Today, the area centres are run by trained adivasi nurses called “Health Animators”, who are more skilled in curative care than the health workers were. People come to the sub-centre for all their basic health needs. What the Health Animators could not handle at the area-centre is referred to the Gudalur Adivasi Hospital. A sound recording system with registers for antenatal check-up, child nutrition and immunization, chronic cases like tuberculosis, births and deaths, is maintained by the Health Animators at the sub-centres. The health animators also visit each village on a regular basis. They treat minor illnesses, take health education classes, and continue, in collaboration with the old health workers, to monitor pregnant women, children under five years of age, and persons with chronic diseases like TB, asthma, etc
The change in the health status of the Adivasis, in the years following the establishment of ASHWINI, was remarkable. Maternal mortality came down dramatically, infant deaths plummeted, and deaths from preventable diseases like diarrhoea, anaemia and eclampsia became a rarity. Most importantly, the tribals developed a health seeking behaviour.
The strategy was to increase community participation and to have a wider base of people who would keep the work going. Volunteers from every village came forward to be resource persons in the village and to take responsibility for the health of their village. This is a heart-warming sign of the total involvement by the adivasi community.
ASHWINI’s role has been to train these volunteers in the basics of health care and to build up their leadership skills. Over 200 health volunteers are now being trained.
The process of giving inputs in management and leadership was also started, to run the health programme and the hospital was also started. Training of new health animators to handle all the responsibilities of the work is also an on going process until the work is fully consolidated.
Side by side with organizational sustainability, ASHWINI is also striving for financial sustainability in the next few years. Various steps have been taken in this direction.
Linkages with Community, Leadership and Management
Though ASHWINI was initiated by a group of doctors and social activists, it has over the years been taken over by the adivasi community. Today, there are 14 members in the society, 10 of whom are adivasis. The executive committee is comprised of adivasi leaders.
The mere fact that all the staff is adivasis who are sangam members first and have a strong root in their own villages, ensures that the community’s interests are represented in the organisation at all levels. A large number of health volunteers who have come forward to take responsibility for the health status of their own village is a heart-warming sign of involvement by the adivasi community.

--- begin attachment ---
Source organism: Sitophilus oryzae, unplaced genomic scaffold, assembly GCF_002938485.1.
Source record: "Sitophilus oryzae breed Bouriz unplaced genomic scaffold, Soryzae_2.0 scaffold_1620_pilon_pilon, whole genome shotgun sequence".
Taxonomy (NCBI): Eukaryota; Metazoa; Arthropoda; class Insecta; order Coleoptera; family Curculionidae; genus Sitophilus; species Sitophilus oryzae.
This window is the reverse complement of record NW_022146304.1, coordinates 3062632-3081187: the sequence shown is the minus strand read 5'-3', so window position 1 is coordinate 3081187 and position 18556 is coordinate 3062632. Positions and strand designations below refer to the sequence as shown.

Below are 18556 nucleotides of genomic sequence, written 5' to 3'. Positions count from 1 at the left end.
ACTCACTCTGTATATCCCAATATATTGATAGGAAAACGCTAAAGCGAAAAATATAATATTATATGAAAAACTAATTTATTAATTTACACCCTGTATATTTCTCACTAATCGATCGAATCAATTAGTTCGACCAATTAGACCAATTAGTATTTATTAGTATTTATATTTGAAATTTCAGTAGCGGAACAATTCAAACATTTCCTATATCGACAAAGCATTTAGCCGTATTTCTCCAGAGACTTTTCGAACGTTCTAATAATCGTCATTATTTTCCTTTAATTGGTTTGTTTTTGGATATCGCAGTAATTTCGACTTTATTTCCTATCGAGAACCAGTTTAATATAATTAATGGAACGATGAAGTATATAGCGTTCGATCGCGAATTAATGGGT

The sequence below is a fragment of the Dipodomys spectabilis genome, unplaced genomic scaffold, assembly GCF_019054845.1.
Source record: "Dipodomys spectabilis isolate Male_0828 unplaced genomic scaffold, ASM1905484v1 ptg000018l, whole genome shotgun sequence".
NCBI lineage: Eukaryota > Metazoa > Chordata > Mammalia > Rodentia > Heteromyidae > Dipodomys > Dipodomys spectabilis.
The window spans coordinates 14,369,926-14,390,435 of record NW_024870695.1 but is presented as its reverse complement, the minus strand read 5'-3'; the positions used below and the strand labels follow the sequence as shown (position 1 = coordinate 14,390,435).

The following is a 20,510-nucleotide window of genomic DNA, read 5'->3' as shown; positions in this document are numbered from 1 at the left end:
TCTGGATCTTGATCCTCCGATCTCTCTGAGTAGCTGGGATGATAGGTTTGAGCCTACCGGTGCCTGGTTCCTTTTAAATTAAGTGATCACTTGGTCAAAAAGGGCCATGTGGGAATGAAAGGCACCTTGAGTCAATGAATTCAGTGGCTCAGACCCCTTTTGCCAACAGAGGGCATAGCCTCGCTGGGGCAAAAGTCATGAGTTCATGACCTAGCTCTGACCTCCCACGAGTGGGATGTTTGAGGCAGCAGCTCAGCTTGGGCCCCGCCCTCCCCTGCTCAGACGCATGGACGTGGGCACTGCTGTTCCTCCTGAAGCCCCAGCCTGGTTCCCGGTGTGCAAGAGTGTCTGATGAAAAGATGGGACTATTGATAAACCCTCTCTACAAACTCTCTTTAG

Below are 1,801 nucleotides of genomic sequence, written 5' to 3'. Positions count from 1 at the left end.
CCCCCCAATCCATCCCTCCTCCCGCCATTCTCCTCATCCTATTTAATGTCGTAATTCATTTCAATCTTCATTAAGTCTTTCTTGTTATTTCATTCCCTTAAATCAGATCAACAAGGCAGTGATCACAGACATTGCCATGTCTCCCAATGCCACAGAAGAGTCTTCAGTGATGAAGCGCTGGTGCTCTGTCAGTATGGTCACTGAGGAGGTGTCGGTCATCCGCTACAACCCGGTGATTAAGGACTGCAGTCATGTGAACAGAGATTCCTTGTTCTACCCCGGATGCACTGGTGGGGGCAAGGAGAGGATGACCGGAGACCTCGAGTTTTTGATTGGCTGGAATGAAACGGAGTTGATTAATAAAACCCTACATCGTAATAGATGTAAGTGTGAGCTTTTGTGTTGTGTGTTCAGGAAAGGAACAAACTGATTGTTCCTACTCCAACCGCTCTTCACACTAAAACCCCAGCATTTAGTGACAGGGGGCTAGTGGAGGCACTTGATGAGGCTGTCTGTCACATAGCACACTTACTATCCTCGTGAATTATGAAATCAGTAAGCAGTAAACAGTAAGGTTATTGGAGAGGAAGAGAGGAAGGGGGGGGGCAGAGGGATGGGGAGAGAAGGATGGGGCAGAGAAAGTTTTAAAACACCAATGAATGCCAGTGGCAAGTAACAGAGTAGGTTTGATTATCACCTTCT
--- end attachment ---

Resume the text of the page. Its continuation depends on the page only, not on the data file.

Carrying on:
Decision-making is an elaborate process involving a number of people. A ‘Working Committee’ comprising of senior staff look at the day-to-day running of the health programme. Any decisions that need to be made are discussed at the ‘Coordination Team’, which is a group comprising of representative staff from all the sectors. It is then taken to the 8 Areas where the area teams discuss it. The Area Teams consist of staff from all the sectors including education, community organisation, economic and legal sectors. The discussions are taken to the villages by this team and feedback is obtained. This ensures people’s participation in all decision making.
As we move closer to the target of a community owned health care system, we propose to reconstitute the “Management Committee”, a people’s body that will interact with the staff and the board in planning and managing the health programme. This committee will be made up of volunteers representing the different tribes from the different areas
6.0 Existing Project Outline – Main activities
Capacity building of the community through extensive training sessions at various levels is the most important activity of ASHWINI.
• Health Animators and Nurses: This cadre of youngsters representing 4 different tribes, while being groomed to be leaders, are being simultaneously trained as “bare foot doctors” through training in preventive health care, basic curative medicine, ability to detect high risk patients and managerial skills which enable them to plan and evaluate their work. Others of similar background are trained in accounts, laboratory technology, pharmacy and administration. To date, 38 youngsters who have completed training, continue to work with ASHWINI. Another 12 are being trained.